Review: ASO revives Verdi’s “Requiem” in honor of Robert Shaw with masterful performance

Robert Spano takes on one of Shaw's favorite pieces: Verdi's “Requiem." (Photo by Jeff Roffman)
Robert Spano takes on one of Shaw's favorite pieces: Verdi's “Requiem." (Photo by Jeff Roffman)
Robert Spano takes on one of Shaw's favorite pieces: Verdi's “Requiem." (Photo by Jeff Roffman)
Robert Spano takes on one of Shaw’s favorite pieces: Verdi’s “Requiem.” (Photo by Jeff Roffman)

On Thursday evening the Atlanta Symphony Orchestra and Chorus performed Giuseppe Verdi’s “Requiem” led by music director Robert Spano with soprano Latonia Moore, mezzo-soprano Jennifer Johnson Cano, tenor Anthony Dean Griffey and bass Nathan Stark as featured soloists. The concert will be repeated this evening [Saturday] at Symphony Hall. 

These performances are the first in a series of five programs which specifically celebrate the legacy of the late Robert Shaw, the legendary choral director who was music director of the ASO from 1967 to 1988, then emeritus director until his death in 1999. The Robert Shaw centenary celebrations will reach their apex on April 30, Shaw’s 100th birthday, in a performance at Carnegie Hall, then conclude with the orchestra’s all-Brahms season finale concert in June.

Over the span of his tenure as music director, Shaw led ASO performances of Verdi’s “Requiem” in 1969, 1977, 1980 and 1987. The ASO and Chorus then recorded the “Requiem” under Shaw’s baton on a Telarc double CD that went on to win three Grammy Awards in 1989 for Best Classical Album, Best Choral Performance and Best Engineered Recording (classical). 

The Shaw recording sets a very high bar for performance, especially in terms of unanimity of approach, incisiveness and clarity, and attention to the revelations of Verdi’s score — especially the spot-on Toscanini-like tempi — rather than a heavy imposition of a conductor’s personality and histrionic between the composer and the audience.

Spano has hardly let the “Requiem” gather dust on the shelf. The two most recent performances under his baton were in 2006 — a performance which made its way to Carnegie Hall that year — and again in 2010, and he is taking it up again this year to honor Shaw and his legacy.

In Thursday night’s performance, the ASO Chorus was definitely on game. (Or, as ASOC director Norman Mackenzie was overheard to say afterward, the chorus was “hot.”) It was the chorus that was the star of the show, in full symbiosis with the orchestra.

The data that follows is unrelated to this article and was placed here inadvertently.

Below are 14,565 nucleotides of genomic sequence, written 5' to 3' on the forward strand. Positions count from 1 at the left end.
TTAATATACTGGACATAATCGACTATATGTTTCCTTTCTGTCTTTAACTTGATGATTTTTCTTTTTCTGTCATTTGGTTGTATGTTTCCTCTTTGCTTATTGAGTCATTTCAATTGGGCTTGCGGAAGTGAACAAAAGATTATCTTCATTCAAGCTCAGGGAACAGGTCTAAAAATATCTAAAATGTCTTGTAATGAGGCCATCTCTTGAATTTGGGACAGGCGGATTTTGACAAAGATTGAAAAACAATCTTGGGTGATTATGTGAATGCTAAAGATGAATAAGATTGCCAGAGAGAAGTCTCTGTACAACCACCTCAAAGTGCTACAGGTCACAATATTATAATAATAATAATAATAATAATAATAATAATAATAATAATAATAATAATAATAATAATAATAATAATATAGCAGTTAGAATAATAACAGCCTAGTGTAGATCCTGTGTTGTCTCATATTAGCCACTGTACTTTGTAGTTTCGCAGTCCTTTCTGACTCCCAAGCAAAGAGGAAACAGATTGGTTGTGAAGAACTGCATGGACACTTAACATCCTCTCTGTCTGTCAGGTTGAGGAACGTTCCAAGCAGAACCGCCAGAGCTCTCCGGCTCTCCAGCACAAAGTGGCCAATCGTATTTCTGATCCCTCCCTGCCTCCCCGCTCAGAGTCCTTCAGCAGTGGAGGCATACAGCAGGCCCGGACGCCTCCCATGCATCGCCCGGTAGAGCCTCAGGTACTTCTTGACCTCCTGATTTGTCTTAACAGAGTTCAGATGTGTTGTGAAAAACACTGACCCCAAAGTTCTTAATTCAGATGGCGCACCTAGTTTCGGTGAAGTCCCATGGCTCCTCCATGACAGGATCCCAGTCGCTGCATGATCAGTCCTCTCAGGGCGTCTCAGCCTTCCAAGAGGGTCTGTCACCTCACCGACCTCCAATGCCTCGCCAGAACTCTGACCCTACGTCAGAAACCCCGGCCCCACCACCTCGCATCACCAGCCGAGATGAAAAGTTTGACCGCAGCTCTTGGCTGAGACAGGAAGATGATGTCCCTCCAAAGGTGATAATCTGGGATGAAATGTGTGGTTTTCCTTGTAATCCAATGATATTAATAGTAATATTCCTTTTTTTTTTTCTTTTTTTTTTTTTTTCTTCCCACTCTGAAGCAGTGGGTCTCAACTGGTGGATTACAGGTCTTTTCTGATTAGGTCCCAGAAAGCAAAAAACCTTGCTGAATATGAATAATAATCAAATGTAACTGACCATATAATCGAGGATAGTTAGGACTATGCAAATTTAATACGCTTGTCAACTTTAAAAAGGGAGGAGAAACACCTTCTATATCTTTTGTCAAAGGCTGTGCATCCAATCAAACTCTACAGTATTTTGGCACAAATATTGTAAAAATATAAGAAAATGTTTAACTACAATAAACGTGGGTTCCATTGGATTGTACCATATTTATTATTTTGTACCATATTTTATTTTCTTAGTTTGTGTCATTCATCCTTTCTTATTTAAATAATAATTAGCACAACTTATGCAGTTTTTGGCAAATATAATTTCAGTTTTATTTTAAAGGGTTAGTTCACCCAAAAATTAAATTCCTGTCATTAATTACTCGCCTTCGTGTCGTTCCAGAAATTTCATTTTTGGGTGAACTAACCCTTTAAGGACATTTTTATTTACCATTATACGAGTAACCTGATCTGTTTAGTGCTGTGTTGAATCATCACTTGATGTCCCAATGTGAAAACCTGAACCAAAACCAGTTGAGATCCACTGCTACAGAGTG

The four esteemed soloists made for a well-matched quartet. More precisely, Moore’s liquid soprano with Cano’s mahogany-hued mezzo voice, and Griffey’s bright, empyrean tenor with Stark’s reedy stentorian bass. Three of them — Moore, Griffey and Stark — are all returning artists to the Symphony Hall stage with recent ASO performances to their credit. 

Griffey was a soloist in the April 2014 performances of Benjamin Britten’s “War Requiem.” Stark has performed in Atlanta twice in the early part of this year: as Monterone with the Atlanta Opera in their impressive, intense late winter production of Verdi’s Rigoletto, then again in June with the ASO as the old Hebrew man in the season-closing concert version of Camille Saint-Saëns’ opera Samson and Dalila

Moore was last heard here in June 2014 in her signature role of Aida when the ASO performed a concert version of that Verdi opera to close that subscription season. In Thursday’s concert, she performed without a net, declining use of a vocal score.

Cano is the newcomer to ASO audiences. A native of St. Louis, in 2012 she was a winner of both the 2012 Richard Tucker Career Grant and the George London Foundation competition. Cano has sung with the New York Philharmonic, Los Angeles Philharmonics, San Francisco Symphony and Orchestra of St. Luke’s and made her Metropolitan Opera debut in the 2009-10 season. Her most recent performances at the Met were as Emilia in Verdi’s Otello in September and October.

Overall, Thursday’s performance was a fine outing for all concerned, even if there were a few nagging quibbles. In the “Tuba mirum” passage of the second movement, there were temporal coordination issues with the offstage trumpets, positioned up in the left and right sides of the loge (first balcony). There were a few moments where Spano had to pull the quartet along with his tempo so as to bring them into sync with the orchestra.

Also, at the opening of the “Libera me,” Moore’s unmeasured one-pitch chant was curiously rapid. Later on, she faced the difficult upward octave leap to a high B-flat marked pppp. She got the pitch with good vocal color, but not the gossamer dynamic, and the high note which should linger was abruptly short.

Despite those few misgivings, which could easily disappear in tonight’s performance, this is a credible, engaging rendition of Verdi’s masterpiece which can easily be recommended as well worth the price of admission.

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